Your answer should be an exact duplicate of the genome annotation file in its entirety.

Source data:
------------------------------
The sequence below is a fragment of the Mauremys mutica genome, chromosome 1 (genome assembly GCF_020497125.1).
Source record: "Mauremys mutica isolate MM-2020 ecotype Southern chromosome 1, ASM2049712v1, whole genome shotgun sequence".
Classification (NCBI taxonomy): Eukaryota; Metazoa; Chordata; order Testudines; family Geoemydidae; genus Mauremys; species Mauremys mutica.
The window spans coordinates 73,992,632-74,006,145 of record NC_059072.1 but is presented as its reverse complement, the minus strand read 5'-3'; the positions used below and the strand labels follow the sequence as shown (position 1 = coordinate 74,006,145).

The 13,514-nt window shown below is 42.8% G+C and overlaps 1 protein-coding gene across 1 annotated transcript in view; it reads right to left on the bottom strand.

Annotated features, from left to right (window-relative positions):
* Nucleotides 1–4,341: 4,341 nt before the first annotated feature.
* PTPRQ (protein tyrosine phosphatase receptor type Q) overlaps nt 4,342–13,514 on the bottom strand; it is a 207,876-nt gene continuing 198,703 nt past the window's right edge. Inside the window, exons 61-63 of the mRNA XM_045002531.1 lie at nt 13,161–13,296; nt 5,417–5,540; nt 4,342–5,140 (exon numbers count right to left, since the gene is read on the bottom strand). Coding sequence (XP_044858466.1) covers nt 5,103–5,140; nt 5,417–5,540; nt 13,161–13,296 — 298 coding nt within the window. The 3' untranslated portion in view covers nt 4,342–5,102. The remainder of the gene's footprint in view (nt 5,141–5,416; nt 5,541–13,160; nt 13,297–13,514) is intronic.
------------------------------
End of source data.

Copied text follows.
The sequence below is a fragment of the Mauremys mutica genome, chromosome 1 (genome assembly GCF_020497125.1).
Source record: "Mauremys mutica isolate MM-2020 ecotype Southern chromosome 1, ASM2049712v1, whole genome shotgun sequence".
Classification (NCBI taxonomy): Eukaryota; Metazoa; Chordata; order Testudines; family Geoemydidae; genus Mauremys; species Mauremys mutica.
The window spans coordinates 73,992,632-74,006,145 of record NC_059072.1 but is presented as its reverse complement, the minus strand read 5'-3'; the positions used below and the strand labels follow the sequence as shown (position 1 = coordinate 74,006,145).

The 13,514-nt window shown below is 42.8% G+C and overlaps 1 protein-coding gene across 1 annotated transcript in view; it reads right to left on the bottom strand.

Annotated features, from left to right (window-relative positions):
* Nucleotides 1–4,341: 4,341 nt before the first annotated feature.
* PTPRQ (protein tyrosine phosphatase receptor type Q) overlaps nt 4,342–13,514 on the bottom strand; it is a 207,876-nt gene continuing 198,703 nt past the window's right edge. Inside the window, exons 61-63 of the mRNA XM_045002531.1 lie at nt 13,161–13,296; nt 5,417–5,540; nt 4,342–5,140 (exon numbers count right to left, since the gene is read on the bottom strand). Coding sequence (XP_044858466.1) covers nt 5,103–5,140; nt 5,417–5,540; nt 13,161–13,296 — 298 coding nt within the window. The 3' untranslated portion in view covers nt 4,342–5,102. The remainder of the gene's footprint in view (nt 5,141–5,416; nt 5,541–13,160; nt 13,297–13,514) is intronic.